Have you ever desired a fantastic artwork, that you simply couldn’t afford? If so, this blog post is for you. Just because an art piece is above your price range, doesn’t mean you should immediately give up on it. There are many methods you can use to trim down the price and make sure it fits into your budget. Here are a few tips on how you can reduce the price of art, ranging from negotiating a discount to art commissions.
Unexperienced art buyers are often reluctant to inquire about a discount. However, if you are unable to afford a full price, you shouldn’t be afraid to ask for a small reduction. Many galleries even expect a bit of negotiating. After all, it’s better to sell an art piece with a discount than not to sell it at all. Keep in mind, however, that discounts rarely cross a 10% threshold, particularly for first-time buyers. The discount may increase, if you are a recurrent customer, or if you are buying several pieces at once.
It’s important to mention right at the start, that some galleries don’t even offer discounts for first-time buyers. Also, for certain art pieces, the price is fixed and they are just not discountable. That particularly goes, for artworks that are already priced low, just to cover the price of production, where there’s not a lot of room for a price cut. Similar can be said for artworks that are already in high demand.
Print by Andy Warhol
When it comes to art collecting, timing is important. Art sellers will be more willing to offer you a discount at the end of a gallery show, when the chances of selling the works get slimmer. So if you see something you can’t afford at the opening, try visiting a show a few days before it closes, and you might be able to negotiate a better price. You can use similar tactics on art fairs as well. The further along the fair, the more likely you are to get a discount.
Cut Down Additional Expenses
When purchasing an art piece, it’s important to remember that there are a lot of additional costs that will affect the price. Insurance, taxes, shipment, installation, import fees, etc. all contribute to the final price. Ask the gallery if they are willing to cover some of these additional expenses. Many art galleries, for instance, offer free shipping to their customers. Others will agree to cover framing costs or to arrange framing discounts. Sometimes galleries have deals with framers, enabling buyers to get a discount by mentioning the gallery’s name.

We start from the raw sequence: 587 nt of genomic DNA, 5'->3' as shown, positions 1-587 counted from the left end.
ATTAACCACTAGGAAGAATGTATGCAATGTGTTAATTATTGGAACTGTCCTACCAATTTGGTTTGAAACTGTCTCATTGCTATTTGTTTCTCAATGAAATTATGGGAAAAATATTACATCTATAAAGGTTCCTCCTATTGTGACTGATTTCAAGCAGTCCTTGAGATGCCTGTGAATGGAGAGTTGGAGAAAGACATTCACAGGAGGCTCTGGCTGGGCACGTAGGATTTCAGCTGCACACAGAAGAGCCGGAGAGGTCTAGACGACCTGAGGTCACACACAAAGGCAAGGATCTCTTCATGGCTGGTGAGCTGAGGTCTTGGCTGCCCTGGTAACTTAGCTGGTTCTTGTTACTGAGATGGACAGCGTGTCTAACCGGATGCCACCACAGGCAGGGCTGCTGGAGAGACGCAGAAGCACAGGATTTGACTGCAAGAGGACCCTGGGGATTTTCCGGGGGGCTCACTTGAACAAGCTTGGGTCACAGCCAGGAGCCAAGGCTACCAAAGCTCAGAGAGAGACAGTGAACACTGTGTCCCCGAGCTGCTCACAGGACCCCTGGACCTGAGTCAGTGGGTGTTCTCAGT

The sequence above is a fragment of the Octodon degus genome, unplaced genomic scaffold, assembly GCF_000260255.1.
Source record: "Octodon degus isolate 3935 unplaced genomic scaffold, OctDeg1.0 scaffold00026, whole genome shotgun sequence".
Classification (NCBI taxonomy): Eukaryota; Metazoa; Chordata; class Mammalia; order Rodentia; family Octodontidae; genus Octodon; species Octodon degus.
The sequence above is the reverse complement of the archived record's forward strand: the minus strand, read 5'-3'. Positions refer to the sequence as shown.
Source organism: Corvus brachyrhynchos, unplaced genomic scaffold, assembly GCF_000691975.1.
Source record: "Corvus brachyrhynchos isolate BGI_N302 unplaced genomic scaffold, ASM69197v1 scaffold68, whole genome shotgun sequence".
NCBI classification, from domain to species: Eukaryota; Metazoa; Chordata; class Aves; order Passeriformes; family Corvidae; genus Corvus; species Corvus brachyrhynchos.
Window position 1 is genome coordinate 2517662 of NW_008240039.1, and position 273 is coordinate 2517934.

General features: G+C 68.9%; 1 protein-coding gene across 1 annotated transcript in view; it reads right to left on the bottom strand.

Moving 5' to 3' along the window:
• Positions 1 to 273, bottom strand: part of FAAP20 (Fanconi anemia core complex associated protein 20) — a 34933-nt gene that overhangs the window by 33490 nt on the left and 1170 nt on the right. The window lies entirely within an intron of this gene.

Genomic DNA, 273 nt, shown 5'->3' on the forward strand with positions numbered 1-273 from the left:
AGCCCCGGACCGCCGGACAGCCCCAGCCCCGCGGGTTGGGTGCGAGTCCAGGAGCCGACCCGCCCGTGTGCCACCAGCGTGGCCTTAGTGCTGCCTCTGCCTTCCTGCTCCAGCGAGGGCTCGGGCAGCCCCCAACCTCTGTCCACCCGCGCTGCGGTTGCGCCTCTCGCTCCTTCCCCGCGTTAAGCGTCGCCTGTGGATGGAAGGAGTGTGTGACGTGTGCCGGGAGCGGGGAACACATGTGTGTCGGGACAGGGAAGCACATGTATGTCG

Another way to avoid shipment and customs fees is by buying art locally. Shipment fees vary based on the location, the size, the price of an artwork, the materials, etc. Usually, shipping can cost between 3-7% of the artwork’s price. Import duties also vary from one country to another.
Last year, for example, the US administration introduced a 25% import duty on works on paper made in the past 20 years, thus aggravating many collectors. In the UK, on the other hand, art is exempt from customs fees, leaving a 5% import tax as your only expense. To avoid these additional costs, focus on buying art from your area, and transport it yourself.
Commission a Similar (but more affordable) Piece
If even with the abovementioned strategies, the artwork is still out of your reach, you can always commission a piece similar to the one you can’t afford. Most artists are open for commissions and will be happy to make an art piece suited to your financial and other needs. Maybe you can order a smaller version of an artwork or a piece done in cheaper materials. You can work together with the artist, to ensure the art piece is just what you wanted, even if the exact copy is impossible due to technique or style.
The Other Side of the Coin
We know how stressful discussing the price with the gallery and art dealers can be. In these situations, it’s always good to remind yourself, that art sellers are there to make a deal, and will be willing to negotiate the price if they encounter a serious buyer. Hopefully, these tips will help you save some money, and acquire art you like.
Having said that, keep in mind that every time you negotiate a discount, the gallery and the artists lose out. So if you really want to support the artists, and can afford the piece, pay for the full price. Most artists need all the money they can get to invest in art supplies and pay their bills. After all, when you make a relationship with the artists, they will offer you various perks themselves, (from getting the first dibs on their new art to discounts, or even small gifts for major purchases).